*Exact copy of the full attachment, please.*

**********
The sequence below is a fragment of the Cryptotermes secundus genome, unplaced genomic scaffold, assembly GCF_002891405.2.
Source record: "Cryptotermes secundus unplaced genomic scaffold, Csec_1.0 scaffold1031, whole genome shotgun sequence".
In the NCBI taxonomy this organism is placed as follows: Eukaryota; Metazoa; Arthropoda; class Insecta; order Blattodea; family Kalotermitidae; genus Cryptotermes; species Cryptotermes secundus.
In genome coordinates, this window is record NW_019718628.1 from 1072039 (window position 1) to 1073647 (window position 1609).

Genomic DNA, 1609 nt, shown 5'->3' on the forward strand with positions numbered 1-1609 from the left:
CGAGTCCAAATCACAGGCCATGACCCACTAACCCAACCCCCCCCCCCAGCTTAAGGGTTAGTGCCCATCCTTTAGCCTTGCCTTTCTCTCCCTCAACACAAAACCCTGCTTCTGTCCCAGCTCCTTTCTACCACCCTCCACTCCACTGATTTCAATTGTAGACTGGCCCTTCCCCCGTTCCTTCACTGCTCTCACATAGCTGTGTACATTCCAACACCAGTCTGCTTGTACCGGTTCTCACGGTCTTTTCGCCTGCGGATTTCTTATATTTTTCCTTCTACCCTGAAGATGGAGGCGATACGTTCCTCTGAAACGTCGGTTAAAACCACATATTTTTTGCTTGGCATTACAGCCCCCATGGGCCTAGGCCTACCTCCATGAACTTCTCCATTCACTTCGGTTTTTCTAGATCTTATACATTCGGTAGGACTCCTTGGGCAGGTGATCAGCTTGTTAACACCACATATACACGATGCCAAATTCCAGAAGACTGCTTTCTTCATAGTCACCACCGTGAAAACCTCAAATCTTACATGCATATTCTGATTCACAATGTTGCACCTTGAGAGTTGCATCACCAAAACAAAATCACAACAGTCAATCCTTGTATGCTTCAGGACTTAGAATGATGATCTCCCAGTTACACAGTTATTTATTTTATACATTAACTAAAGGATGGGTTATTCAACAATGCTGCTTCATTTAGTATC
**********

The sequence below is a fragment of the Cryptotermes secundus genome, unplaced genomic scaffold, assembly GCF_002891405.2.
Source record: "Cryptotermes secundus unplaced genomic scaffold, Csec_1.0 scaffold1031, whole genome shotgun sequence".
In the NCBI taxonomy this organism is placed as follows: Eukaryota; Metazoa; Arthropoda; class Insecta; order Blattodea; family Kalotermitidae; genus Cryptotermes; species Cryptotermes secundus.
In genome coordinates, this window is record NW_019718628.1 from 1072039 (window position 1) to 1073647 (window position 1609).

Genomic DNA, 1609 nt, shown 5'->3' on the forward strand with positions numbered 1-1609 from the left:
CGAGTCCAAATCACAGGCCATGACCCACTAACCCAACCCCCCCCCCCAGCTTAAGGGTTAGTGCCCATCCTTTAGCCTTGCCTTTCTCTCCCTCAACACAAAACCCTGCTTCTGTCCCAGCTCCTTTCTACCACCCTCCACTCCACTGATTTCAATTGTAGACTGGCCCTTCCCCCGTTCCTTCACTGCTCTCACATAGCTGTGTACATTCCAACACCAGTCTGCTTGTACCGGTTCTCACGGTCTTTTCGCCTGCGGATTTCTTATATTTTTCCTTCTACCCTGAAGATGGAGGCGATACGTTCCTCTGAAACGTCGGTTAAAACCACATATTTTTTGCTTGGCATTACAGCCCCCATGGGCCTAGGCCTACCTCCATGAACTTCTCCATTCACTTCGGTTTTTCTAGATCTTATACATTCGGTAGGACTCCTTGGGCAGGTGATCAGCTTGTTAACACCACATATACACGATGCCAAATTCCAGAAGACTGCTTTCTTCATAGTCACCACCGTGAAAACCTCAAATCTTACATGCATATTCTGATTCACAATGTTGCACCTTGAGAGTTGCATCACCAAAACAAAATCACAACAGTCAATCCTTGTATGCTTCAGGACTTAGAATGATGATCTCCCAGTTACACAGTTATTTATTTTATACATTAACTAAAGGATGGGTTATTCAACAATGCTGCTTCATTTAGTATC